Charcot-Marie-Tooth disease type 4J (CMT4J) is caused by recessive, loss-of-function mutations in FIG4, encoding a phosphoinositol(3,5)P2-phosphatase. CMT4J patients have both neuron loss and demyelination in the peripheral nervous system, with vacuolization indicative of endosome/lysosome trafficking defects. Although the disease is highly variable, the onset is often in childhood and FIG4 mutations can dramatically shorten life span. There is currently no treatment for CMT4J. Here, we present the results of preclinical studies testing a gene-therapy approach to restoring FIG4 expression. A mouse model of CMT4J, the Fig4–pale tremor (plt) allele, was dosed with a single-stranded adeno-associated virus serotype 9 (AAV9) to deliver a codon-optimized human FIG4 sequence. Untreated, Fig4plt/plt mice have a median survival of approximately 5 weeks. When treated with the AAV9-FIG4 vector at P1 or P4, mice survived at least 1 year, with largely normal gross motor performance and little sign of neuropathy by neurophysiological or histopathological evaluation. When mice were treated at P7 or P11, life span was still significantly prolonged and peripheral nerve function was improved, but rescue was less complete. No unanticipated adverse effects were observed. Therefore, AAV9-mediated delivery of FIG4 is a well-tolerated and efficacious strategy in a mouse model of CMT4J.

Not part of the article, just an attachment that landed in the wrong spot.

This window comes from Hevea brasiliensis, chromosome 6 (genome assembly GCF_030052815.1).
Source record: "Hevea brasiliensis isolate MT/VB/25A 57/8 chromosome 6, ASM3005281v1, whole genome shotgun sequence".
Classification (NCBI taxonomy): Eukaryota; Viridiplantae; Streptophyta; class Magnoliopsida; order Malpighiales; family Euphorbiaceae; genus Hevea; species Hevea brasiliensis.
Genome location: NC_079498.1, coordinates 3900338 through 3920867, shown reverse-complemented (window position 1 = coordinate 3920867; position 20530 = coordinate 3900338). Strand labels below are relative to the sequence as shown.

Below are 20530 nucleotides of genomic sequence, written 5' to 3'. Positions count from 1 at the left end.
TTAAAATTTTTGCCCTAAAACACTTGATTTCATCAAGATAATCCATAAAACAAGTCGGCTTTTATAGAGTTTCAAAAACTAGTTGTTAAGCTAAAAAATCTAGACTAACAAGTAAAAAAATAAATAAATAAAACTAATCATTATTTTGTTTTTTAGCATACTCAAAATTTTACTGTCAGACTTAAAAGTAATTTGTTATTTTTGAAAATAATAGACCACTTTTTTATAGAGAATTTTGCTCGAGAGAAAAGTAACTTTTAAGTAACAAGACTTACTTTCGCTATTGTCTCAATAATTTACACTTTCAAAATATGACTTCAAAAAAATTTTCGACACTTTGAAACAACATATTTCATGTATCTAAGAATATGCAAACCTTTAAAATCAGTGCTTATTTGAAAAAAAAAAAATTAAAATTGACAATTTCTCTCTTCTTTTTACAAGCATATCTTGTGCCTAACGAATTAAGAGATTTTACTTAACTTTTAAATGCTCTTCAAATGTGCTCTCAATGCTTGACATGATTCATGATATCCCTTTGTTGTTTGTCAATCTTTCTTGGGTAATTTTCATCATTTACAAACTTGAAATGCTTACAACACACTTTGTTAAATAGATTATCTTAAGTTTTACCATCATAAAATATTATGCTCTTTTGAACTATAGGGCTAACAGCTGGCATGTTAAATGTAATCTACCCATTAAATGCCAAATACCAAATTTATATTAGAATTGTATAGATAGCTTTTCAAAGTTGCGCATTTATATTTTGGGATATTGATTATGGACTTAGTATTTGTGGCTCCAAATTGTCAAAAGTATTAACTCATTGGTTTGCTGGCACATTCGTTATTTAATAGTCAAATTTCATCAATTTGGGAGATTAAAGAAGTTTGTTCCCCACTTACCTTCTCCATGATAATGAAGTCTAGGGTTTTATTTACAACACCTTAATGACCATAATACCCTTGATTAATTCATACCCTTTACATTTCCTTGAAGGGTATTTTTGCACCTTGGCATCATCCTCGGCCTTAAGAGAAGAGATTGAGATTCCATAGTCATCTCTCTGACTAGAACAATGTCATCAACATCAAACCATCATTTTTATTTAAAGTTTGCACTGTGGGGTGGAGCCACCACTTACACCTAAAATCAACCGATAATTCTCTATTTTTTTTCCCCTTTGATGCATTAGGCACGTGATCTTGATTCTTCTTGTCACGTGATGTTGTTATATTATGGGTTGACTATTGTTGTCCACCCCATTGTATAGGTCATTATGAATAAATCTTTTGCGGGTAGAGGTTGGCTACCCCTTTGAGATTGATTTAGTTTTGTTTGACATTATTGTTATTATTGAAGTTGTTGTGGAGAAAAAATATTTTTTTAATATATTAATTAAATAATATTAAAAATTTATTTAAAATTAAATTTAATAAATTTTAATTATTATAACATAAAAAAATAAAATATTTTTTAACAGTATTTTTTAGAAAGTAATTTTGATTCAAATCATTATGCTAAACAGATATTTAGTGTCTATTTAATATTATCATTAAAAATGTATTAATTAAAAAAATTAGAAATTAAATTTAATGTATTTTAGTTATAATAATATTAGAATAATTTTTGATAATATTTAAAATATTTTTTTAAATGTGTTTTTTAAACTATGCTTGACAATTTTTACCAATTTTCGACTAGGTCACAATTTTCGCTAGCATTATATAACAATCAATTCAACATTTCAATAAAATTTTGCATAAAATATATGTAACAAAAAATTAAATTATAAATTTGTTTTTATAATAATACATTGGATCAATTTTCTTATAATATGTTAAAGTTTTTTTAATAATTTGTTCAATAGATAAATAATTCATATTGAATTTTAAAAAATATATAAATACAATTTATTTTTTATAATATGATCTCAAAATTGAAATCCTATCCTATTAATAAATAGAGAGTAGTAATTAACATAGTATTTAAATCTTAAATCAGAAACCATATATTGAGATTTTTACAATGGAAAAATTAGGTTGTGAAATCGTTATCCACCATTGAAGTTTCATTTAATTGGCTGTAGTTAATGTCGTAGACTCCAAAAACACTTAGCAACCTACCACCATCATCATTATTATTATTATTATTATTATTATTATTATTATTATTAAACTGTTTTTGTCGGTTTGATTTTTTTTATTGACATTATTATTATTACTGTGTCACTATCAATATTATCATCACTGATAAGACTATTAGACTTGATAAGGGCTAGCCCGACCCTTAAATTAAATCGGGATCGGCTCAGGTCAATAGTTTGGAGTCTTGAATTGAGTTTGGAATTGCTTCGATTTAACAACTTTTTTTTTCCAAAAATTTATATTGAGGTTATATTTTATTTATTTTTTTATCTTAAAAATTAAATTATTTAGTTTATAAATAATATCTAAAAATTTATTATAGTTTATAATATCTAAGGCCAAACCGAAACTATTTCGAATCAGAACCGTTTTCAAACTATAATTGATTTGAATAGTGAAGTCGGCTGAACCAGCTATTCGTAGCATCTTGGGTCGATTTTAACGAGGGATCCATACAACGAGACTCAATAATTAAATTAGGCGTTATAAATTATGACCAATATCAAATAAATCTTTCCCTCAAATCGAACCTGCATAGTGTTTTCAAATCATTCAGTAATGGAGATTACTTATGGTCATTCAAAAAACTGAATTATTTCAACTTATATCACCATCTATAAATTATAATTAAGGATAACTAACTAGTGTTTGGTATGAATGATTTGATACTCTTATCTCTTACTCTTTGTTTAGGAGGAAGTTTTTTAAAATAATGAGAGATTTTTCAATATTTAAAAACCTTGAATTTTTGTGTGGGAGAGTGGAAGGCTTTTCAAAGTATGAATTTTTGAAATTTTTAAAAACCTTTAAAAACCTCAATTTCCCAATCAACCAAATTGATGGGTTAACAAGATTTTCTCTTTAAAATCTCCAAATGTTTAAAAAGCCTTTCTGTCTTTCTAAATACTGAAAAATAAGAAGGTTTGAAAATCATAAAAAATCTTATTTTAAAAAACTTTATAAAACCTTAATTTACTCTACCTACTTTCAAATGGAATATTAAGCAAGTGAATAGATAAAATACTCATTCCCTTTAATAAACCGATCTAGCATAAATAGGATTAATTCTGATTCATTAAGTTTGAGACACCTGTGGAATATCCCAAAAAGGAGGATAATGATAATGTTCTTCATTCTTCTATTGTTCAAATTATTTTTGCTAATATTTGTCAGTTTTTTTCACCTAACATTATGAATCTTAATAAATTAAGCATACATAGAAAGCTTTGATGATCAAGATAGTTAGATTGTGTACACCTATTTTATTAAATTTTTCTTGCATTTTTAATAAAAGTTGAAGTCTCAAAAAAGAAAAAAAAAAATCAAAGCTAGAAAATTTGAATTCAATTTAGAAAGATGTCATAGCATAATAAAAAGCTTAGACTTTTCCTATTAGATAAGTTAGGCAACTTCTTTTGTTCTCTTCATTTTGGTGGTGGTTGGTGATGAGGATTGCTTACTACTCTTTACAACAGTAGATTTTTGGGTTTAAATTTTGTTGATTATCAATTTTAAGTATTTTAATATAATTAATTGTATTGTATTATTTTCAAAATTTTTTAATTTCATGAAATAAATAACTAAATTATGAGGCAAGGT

Maximiliano Presa, Rachel M. Bailey, Crystal Davis, Tara Murphy, Jenn Cook, Randy Walls, Hannah Wilpan, Laurent Bogdanik, Guy M. Lenk, Robert W. Burgess, Steven J. Gray, Cathleen Lutz


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